In the past four seasons, only Manchester City and Liverpool have won the Premier League title. In the past four seasons, only City and Liverpool have even come close.
For all the talk of a ‘big four’, including European champions Chelsea and Cristiano Ronaldo’s Manchester United, leaving Arsenal and Tottenham behind, these are the two teams to beat. When they meet, it tends to be special. Sunday’s 2-2 draw was no different.
James Milner may not wish to watch the game back, though. For the same reasons, Pep Guardiola is unlikely to reflect fondly on a point that leaves City third, a point behind Liverpool and two shy of Chelsea.
The champions trailed twice but will feel they should have ended an 84-year wait for consecutive league victories against Liverpool, having won at Anfield last season for the first time in 18 attempts.
It was little wonder City players were bent double even before the full-time whistle was blown, this game coming at the end of a brutal week that took in trips to Stamford Bridge and Paris Saint-Germain’s Parc des Princes before another Anfield epic. On top for much of all three matches, Guardiola’s men might have taken nine points from nine across the Premier League and Champions League but instead had to settle for four.
Without a striker signing, the lack of a ruthless touch in the final third was in evidence again on Merseyside, in stark contrast to Liverpool and Mohamed Salah, as the Reds — and Milner, in particular — were somehow allowed to escape a punishing first half unscathed.
A pair of Alisson errors in last season’s meeting had teed up City’s 4-1 win, but the goalkeeper played a key role in keeping his side in the game this time.
City had briefly hinted at an alternative approach to last week’s relentless pressing of Chelsea — which included a season-high 17 pressed sequences — this time allowing 46.5 per cent of the action to play out in their own third in the first five minutes as Liverpool initially took control.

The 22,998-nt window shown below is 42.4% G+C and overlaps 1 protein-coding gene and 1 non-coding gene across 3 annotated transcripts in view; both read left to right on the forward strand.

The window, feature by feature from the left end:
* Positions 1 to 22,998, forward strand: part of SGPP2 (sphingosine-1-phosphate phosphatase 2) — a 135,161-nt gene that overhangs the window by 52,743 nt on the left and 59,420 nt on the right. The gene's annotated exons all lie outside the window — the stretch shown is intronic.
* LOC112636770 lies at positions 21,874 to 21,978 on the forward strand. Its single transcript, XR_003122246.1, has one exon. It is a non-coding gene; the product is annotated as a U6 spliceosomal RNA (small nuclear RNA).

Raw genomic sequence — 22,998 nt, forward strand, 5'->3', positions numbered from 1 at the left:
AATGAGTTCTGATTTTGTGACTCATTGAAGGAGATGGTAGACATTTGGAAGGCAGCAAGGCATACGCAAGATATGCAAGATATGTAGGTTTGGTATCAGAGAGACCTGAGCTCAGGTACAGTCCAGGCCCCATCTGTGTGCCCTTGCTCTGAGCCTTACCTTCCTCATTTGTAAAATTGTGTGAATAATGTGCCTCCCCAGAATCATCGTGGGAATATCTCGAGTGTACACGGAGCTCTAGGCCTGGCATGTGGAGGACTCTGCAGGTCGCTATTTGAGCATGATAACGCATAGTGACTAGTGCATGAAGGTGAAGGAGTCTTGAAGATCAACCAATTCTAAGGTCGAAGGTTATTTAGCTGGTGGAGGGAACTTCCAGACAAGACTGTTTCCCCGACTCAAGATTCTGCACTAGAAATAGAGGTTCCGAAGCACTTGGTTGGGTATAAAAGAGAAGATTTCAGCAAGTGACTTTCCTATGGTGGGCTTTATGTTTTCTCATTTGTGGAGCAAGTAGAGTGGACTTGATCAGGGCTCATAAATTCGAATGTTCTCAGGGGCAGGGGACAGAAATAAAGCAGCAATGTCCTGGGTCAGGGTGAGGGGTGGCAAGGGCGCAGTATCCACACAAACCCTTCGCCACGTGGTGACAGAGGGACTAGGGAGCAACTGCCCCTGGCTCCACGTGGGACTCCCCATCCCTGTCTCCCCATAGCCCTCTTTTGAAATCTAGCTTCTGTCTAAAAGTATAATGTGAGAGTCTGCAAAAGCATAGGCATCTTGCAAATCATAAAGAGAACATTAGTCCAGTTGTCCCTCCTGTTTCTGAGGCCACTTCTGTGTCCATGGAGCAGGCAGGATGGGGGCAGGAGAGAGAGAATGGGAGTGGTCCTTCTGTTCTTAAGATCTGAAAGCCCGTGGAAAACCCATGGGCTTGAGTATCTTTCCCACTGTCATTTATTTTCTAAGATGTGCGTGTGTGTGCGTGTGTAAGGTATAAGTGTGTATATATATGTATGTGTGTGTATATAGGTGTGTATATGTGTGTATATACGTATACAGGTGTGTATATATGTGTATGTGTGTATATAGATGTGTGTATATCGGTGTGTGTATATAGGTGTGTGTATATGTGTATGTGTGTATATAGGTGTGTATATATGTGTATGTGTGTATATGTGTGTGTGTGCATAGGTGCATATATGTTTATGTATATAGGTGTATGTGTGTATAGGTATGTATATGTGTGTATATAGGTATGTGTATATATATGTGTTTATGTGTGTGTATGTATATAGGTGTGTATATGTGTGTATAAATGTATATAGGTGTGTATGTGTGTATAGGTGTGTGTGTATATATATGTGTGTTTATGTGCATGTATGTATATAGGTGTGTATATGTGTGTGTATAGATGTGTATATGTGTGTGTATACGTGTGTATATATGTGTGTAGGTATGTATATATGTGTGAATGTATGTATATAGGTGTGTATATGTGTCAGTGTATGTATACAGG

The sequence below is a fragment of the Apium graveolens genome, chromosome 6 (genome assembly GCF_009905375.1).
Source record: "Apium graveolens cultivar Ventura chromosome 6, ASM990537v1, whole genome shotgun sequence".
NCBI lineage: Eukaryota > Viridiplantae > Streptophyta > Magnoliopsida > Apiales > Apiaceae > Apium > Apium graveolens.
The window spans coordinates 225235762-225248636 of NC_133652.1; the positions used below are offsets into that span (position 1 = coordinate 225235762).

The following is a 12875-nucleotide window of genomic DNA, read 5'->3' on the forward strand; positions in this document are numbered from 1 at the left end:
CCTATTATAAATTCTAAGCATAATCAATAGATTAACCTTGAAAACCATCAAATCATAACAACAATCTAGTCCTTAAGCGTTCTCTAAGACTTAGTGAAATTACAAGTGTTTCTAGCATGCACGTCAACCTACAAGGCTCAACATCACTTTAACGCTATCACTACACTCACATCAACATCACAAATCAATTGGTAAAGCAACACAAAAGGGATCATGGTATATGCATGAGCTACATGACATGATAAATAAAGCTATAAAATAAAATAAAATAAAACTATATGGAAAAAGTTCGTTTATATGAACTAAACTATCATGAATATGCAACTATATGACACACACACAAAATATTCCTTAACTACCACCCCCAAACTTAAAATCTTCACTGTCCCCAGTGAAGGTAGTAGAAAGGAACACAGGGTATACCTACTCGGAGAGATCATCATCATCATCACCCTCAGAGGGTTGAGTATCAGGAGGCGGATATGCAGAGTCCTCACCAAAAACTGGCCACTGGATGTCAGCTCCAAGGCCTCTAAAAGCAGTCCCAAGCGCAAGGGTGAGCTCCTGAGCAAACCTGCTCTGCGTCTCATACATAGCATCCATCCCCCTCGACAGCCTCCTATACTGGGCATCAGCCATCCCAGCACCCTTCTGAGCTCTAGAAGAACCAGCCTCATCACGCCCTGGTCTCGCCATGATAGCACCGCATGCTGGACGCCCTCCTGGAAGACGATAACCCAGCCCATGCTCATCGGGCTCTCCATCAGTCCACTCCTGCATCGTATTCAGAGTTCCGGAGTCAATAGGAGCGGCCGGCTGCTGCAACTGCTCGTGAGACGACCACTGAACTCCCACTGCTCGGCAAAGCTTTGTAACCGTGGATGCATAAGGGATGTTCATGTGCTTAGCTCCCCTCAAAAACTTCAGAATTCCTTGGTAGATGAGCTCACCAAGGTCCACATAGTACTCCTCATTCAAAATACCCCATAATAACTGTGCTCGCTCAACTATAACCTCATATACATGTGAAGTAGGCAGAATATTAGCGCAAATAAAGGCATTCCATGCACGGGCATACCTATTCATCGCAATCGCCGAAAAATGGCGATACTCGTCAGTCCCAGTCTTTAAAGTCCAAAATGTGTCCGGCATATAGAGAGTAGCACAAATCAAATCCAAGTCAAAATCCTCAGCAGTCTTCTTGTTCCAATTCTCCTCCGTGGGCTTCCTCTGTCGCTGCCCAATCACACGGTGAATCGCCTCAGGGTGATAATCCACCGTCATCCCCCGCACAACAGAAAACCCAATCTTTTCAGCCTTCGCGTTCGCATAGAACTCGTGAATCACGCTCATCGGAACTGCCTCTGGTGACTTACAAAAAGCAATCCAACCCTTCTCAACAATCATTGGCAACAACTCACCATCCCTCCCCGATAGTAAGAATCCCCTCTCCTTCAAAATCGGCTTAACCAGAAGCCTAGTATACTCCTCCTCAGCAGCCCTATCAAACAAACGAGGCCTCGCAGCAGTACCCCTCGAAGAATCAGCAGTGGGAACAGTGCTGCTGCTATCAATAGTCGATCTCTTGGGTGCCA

But the visitors, with one notable exception, soon found their feet and exposed Liverpool’s obvious flaw: Milner.
Phil Foden had started through the centre at Chelsea but moved to the left, trading with Jack Grealish, and thoroughly enjoyed himself up against makeshift right-back Milner, whose woeful start was only matched by fellow stalwart Jordan Henderson. The Liverpool captain completed only 50 per cent of his first-half passes and gave up possession with 46.7 per cent of his touches.
Henderson epitomised Liverpool’s first 45 minutes, but Milner was the real victim of his inability to keep the ball.
When Bernardo Silva pounced on a slack touch in the middle of the pitch, beat Henderson twice, did the same to Andy Robertson and then squeezed between Fabinho and Virgil van Dijk, leaving the latter in a tangle, he spotted Foden racing in behind Milner. Out came Alisson for a vital save.
Again and again, Foden ran at Milner. An apparent foul on the border of the box went unpunished, then the England man swung over a deep cross to find a team-mate unmarked in front of goal. Unfortunately for City, it was Kevin De Bruyne, the one man uncharacteristically matching Henderson’s mishaps stride for stride. De Bruyne stooped and headed over, one of four attempts before the break, none of which hit the target.